A Hundred Years From Now

Mohammad Shafiqul Islam

for Rabindranath Tagore

 

At the dawn of the 21st century

in this era of war and deaths

my soul seeks refuge in poetry

though no one writes like Wordsworth

or Keats because lakes have dried

and daffodils do not bloom to inspire

the poets—the sylvan vase no more

impresses them to find a seam

between truth and beauty

Once the world of innocence

the world Blake portrayed in his poetry

was the world readers would dream

to build—now experience fraught with

greed flares up all over

We have witnessed world wars

and read The Waste Land

still millions have taken the road

Frost declined to pass through

Now we write elegies for Aylan Kurdi

for thousands of other children too

We write poems on mass migration

on Syria, Palestine, Myanmar

on chilling Charlie Hebdo tragedy

and Manhattan massacre

or on Rana Plaza disaster

But what else should I take refuge in

if not poetry, if not the words

written for a world free from war

and violence and blood?

Sitting under a tree without leaves

by the bank of a river without water

near a field without grass

I see a young poet writing a new poem

after 100 years on tree, field, river

and flower in imagination—

imagination indeed creates poetry

From this heated globe

from the world of the dying

with this bleeding heart

I send my love to the young poet

my best wishes for a better world

Many things will be extinct after 100 years

Forms will transform

Even the deathless will be forgotten

but words will continue to live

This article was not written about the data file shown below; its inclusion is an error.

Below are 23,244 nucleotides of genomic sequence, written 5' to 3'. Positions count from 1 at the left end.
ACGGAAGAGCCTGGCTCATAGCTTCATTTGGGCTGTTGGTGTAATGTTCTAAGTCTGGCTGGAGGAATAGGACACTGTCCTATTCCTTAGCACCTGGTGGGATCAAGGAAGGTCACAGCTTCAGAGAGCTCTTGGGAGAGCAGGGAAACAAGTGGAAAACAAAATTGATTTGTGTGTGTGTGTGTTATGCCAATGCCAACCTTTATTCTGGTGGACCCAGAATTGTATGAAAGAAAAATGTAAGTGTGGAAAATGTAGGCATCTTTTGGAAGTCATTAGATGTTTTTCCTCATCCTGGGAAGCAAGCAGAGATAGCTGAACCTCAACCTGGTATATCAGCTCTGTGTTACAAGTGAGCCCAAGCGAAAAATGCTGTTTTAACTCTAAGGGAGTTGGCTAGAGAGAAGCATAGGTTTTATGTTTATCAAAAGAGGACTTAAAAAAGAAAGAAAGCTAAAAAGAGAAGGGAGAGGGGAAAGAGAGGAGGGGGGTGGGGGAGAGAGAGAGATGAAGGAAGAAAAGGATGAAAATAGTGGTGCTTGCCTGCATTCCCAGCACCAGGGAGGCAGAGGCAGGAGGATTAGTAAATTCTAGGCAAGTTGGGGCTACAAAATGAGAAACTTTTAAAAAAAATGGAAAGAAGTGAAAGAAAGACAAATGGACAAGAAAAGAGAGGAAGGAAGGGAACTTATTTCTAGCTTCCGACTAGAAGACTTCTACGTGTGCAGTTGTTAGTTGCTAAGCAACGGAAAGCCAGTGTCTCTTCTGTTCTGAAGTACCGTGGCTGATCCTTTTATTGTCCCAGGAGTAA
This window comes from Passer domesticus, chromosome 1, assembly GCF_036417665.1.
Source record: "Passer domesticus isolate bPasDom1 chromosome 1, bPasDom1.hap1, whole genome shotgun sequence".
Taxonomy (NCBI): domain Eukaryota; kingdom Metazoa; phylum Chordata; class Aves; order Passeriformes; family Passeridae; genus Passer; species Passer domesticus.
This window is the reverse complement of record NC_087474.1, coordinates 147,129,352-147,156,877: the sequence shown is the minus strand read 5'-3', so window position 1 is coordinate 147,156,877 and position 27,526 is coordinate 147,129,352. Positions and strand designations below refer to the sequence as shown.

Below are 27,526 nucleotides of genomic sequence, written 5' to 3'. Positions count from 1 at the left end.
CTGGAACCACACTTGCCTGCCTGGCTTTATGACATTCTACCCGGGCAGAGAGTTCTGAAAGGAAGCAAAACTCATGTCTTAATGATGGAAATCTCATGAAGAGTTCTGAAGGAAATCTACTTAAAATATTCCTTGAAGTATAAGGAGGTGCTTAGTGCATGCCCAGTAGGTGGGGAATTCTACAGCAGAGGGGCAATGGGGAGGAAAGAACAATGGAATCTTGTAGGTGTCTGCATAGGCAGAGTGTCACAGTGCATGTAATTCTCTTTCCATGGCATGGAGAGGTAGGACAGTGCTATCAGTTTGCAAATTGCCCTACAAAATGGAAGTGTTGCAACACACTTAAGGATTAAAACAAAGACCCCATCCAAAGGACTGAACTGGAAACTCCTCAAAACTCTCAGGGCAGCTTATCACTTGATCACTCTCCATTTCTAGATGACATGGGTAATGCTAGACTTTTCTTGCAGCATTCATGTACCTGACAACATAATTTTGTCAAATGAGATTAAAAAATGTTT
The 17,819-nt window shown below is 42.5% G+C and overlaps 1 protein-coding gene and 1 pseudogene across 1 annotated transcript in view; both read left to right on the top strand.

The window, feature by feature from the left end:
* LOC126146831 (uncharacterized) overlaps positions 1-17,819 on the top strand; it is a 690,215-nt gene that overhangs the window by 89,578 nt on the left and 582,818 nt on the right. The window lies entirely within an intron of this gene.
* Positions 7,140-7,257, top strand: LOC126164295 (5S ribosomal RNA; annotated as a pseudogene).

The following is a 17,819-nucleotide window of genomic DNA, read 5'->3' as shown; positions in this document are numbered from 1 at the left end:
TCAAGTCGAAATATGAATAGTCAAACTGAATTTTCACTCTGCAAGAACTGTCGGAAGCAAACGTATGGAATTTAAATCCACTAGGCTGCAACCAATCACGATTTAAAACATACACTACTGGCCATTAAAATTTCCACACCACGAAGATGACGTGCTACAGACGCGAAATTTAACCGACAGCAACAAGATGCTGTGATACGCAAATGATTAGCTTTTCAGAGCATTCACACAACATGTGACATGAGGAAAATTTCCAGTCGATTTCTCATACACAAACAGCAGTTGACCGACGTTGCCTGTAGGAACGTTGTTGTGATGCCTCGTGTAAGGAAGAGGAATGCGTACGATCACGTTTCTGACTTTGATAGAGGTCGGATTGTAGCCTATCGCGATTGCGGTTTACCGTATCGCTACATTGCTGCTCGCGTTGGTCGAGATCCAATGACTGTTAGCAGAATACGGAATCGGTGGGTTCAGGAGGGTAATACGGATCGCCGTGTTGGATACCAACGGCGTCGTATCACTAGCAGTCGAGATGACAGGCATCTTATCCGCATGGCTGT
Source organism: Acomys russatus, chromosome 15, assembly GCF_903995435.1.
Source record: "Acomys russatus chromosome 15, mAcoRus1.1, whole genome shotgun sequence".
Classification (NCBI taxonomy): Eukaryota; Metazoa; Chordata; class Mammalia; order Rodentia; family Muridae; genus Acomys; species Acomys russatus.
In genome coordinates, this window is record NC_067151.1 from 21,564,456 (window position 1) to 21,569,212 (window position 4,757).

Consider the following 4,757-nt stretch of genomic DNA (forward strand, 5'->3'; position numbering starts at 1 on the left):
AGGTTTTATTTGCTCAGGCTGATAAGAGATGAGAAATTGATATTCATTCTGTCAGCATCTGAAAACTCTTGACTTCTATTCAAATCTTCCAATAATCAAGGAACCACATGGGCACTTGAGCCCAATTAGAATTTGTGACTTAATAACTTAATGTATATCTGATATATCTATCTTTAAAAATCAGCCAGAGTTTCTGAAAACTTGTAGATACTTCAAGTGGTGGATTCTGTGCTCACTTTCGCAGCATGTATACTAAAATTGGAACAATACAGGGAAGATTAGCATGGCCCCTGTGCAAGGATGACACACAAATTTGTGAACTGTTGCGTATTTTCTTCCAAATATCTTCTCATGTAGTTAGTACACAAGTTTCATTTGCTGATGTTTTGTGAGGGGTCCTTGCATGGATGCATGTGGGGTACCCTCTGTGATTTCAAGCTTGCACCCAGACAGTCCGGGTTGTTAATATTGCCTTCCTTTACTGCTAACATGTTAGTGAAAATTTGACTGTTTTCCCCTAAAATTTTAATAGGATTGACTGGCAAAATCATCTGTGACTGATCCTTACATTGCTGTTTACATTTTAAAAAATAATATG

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I’m the Villain, Ok?

Mary Alexandra Agner

I want to sit in my SUV

combust dead dinosaurs

into aerosols as tangible as need

I want the Monsanto magic

    for my lawn, my Big Boy tomatoes

I want to wait in the drive-through—

    engine roaring, gas escaping,

    invisible music pumping into my box

    sealed and thus safe from the outside—

    for my chicken made of corn

    my shake made of sugar (made of corn)

    my fries fried in corn

What matters is this moment

    the right tempo to tap my fingers to

    phone surfing, wifi filling space

        from here to Saturn as the years drag on

    to know no matter how much I cut

    myself off from touch, taste, smell

    I am not alone

 
 
 

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The Bull Who Bars the Gate to Heaven

Zella Christensen

The bull who bars the gate to heaven

remembers you from an instant

ago, when he stepped onto a New Mexico road

and you failed to hit the brakes.

You’re still adrenaline-charged as you confront

him again: flesh so hard it crumpled

your sedan’s hood, a skull that made

glass snow of your windshield,

and horns that pinned your hand

to the leather seat. Nobody but him

is fit to weigh your heart,

but he only stands at heaven’s gate, still

as he stood on the lonely road,

daring you, now and then, to make a move

and knowing you can’t help but barrel on.

 
 

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Earthspun

Krista Hoeppner Leahy

A curvy-topsy tornado funneled up, not down

uprooting the sky-trees from the cumulus-sea-above

 

dumping them on the ground where they are all

dying from lack of clouds and too much media attention.

 

Greenpeace has converted several transport slings

designed for beached whales but the sky-trees keep

 

falling through the canvas no matter how much

water the volunteers eye-drop onto gravity-bitten bark.

 

Several have melted completely into the ground

leaving behind no trace but an ineffable sense of loss

 

nearby if you’re walking barefoot, with or without an Iphone.

Some, arboreally brave, linger even as they disintegrate—

 

branches split, leaves torn, roots weeping past reflection

puddles that do not splash as more volunteers march toward

 

the storm, unaware of limbs and leaves permanently earthed.

The worms try to help. Sniff a cirrus frond, they urge, lick a bog

 

of too-blue sap, finger cerulean bark. Breathe thru your cloaca.

There is no app to map a sky-fallen forest. Choose: Empty

 

urns into sky-plashets or self-immolate. What? Ashes cry

the worms, water them with ashes so their sap may rise, fly.

 

All of us belong to the sky.

 

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Disintigreetings

Pepe Rojo